The Panel finds that the Complainant has made out a prima facie case. The Respondent has not filed a substantive response, thus, the Panel is unable to conceive of any basis upon which the Respondent could sensibly be said to have any rights or legitimate interests in respect of the Domain Name.

The Panel also holds that in the present case, the Respondent cannot rely on the so-called Oki Data” test, given that the Domain Name is being used to point to a website that displays information in relation with the Complainant, in which it reproduces the logo of the Complainant’s trademark and for which it has not been given any authorization by the Complainant. This, together with absence of any disclaimer clarifying the nature of the relationship (or lack thereof) with the Complainant, creates a misleading impression of association between the Domain Name, the Complainant, and its Trademarks. The Respondent cannot be said to be making a legitimate noncommercial or fair use of the Domain Name within the meaning of paragraph 4(c)(iii) of the Policy either.

For all the foregoing reasons, this Panel finds that the Respondent has no rights or legitimate interests in respect of the Domain Name, pursuant to the Policy, paragraph 4(a)(ii).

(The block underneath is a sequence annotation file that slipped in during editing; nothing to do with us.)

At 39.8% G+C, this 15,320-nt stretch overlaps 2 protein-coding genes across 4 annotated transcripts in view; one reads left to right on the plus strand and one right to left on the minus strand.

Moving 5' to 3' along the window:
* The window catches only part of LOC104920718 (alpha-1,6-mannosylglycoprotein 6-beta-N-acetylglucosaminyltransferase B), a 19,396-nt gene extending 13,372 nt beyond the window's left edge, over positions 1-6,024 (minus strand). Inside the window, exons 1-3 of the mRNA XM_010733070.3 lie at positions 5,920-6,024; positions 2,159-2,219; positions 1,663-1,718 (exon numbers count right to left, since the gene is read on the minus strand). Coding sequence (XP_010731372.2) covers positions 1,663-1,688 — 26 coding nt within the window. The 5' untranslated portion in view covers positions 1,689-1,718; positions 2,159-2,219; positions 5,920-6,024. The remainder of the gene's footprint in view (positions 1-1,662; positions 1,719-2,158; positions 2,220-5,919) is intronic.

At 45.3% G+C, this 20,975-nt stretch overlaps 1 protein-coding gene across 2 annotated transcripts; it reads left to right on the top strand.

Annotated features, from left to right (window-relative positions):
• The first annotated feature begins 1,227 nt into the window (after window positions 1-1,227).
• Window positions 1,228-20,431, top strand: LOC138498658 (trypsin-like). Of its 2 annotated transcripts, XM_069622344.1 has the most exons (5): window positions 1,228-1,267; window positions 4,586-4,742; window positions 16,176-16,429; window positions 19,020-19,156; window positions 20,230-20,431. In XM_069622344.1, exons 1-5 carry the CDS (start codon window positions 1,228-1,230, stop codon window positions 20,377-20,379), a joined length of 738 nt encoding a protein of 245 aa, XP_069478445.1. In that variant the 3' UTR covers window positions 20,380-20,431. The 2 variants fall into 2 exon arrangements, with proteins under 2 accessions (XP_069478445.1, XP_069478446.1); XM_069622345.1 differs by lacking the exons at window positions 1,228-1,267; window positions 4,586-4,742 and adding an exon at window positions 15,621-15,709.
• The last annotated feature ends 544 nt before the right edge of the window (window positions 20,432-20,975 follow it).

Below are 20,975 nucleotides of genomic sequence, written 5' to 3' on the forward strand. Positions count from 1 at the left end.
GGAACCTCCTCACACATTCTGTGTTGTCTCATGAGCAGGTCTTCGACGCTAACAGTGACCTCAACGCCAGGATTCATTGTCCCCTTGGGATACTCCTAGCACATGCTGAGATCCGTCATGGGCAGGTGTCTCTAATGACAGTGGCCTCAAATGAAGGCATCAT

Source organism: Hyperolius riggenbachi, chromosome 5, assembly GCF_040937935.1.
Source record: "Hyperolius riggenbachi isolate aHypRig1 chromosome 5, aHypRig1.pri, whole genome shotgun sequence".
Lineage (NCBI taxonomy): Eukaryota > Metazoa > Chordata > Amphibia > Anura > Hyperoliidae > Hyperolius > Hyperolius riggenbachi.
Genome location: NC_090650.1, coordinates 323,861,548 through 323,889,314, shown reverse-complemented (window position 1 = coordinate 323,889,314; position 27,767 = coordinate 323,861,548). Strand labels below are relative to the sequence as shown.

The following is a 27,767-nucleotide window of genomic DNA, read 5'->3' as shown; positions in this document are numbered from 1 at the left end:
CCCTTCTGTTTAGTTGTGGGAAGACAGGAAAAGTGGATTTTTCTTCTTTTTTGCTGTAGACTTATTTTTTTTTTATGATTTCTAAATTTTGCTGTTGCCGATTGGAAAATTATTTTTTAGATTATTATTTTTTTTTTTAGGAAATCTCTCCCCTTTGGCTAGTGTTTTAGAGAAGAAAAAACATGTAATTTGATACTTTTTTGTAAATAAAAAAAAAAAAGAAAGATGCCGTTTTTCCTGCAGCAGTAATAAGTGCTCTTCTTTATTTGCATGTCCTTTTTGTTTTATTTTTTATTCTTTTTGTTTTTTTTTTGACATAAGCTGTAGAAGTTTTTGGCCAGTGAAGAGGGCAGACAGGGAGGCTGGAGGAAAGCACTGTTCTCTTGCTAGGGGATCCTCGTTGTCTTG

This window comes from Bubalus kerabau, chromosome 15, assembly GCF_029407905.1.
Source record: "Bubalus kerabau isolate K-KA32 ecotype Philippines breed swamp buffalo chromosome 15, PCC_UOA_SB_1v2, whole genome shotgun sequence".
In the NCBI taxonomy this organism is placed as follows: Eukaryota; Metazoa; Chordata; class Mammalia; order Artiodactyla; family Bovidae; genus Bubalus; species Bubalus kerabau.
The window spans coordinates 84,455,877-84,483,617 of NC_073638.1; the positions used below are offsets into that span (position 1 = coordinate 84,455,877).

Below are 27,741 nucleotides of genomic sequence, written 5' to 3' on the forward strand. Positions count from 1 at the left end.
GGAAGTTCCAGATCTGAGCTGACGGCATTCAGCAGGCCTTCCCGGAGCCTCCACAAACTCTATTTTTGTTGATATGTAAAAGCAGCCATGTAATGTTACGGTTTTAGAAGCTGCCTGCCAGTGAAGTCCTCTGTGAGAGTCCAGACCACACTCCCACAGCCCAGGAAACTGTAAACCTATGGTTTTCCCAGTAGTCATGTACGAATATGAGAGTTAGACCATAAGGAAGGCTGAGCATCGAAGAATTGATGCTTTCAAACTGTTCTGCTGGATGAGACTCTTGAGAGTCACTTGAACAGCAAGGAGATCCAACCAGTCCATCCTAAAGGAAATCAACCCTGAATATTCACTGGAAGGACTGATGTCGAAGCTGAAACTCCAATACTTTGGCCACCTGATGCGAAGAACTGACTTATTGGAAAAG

C. Registered and Used in Bad Faith

Pursuant to the Policy (paragraph 4(a)(iii)), the Complainant must show that the Respondent registered and is using the Domain Name in bad faith.

The Panel finds that the Respondent must have been aware of the Complainant and its reputation in the ZANUSSI Trademarks at the time the Respondent registered the Domain Name. The Complainant has submitted evidence, which shows that the Respondent registered the Domain Name long after the Complainant registered its Trademarks. According to the evidence filed by the Complainant, the Complainant has owned a registration for the ZANUSSI Trademark since at least the year 2013. It is suggestive of the Respondent’s bad faith in these particular circumstances that the ZANUSSI Trademarks, owned by the Complainant, were registered long before the registration of the disputed domain name (Sanofi-Aventis v. Abigail Wallace, WIPO Case No. D2009-0735). The WIPO Overview 3.0, section 3.2.2 states the following:

“Noting the near instantaneous and global reach of the Internet and search engines, and particularly in circumstances where the complainant’s mark is widely known (including in its sector) or highly specific and a respondent cannot credibly claim to have been unaware of the mark (particularly in the case of domainers), panels have been prepared to infer that the respondent knew, or have found that the respondent should have known, that its registration would be identical or confusingly similar to a complainant’s mark. Further factors including the nature of the domain name, the chosen top-level domain, any use of the domain name, or any respondent pattern, may obviate a respondent’s claim not to have been aware of the complainant’s mark.”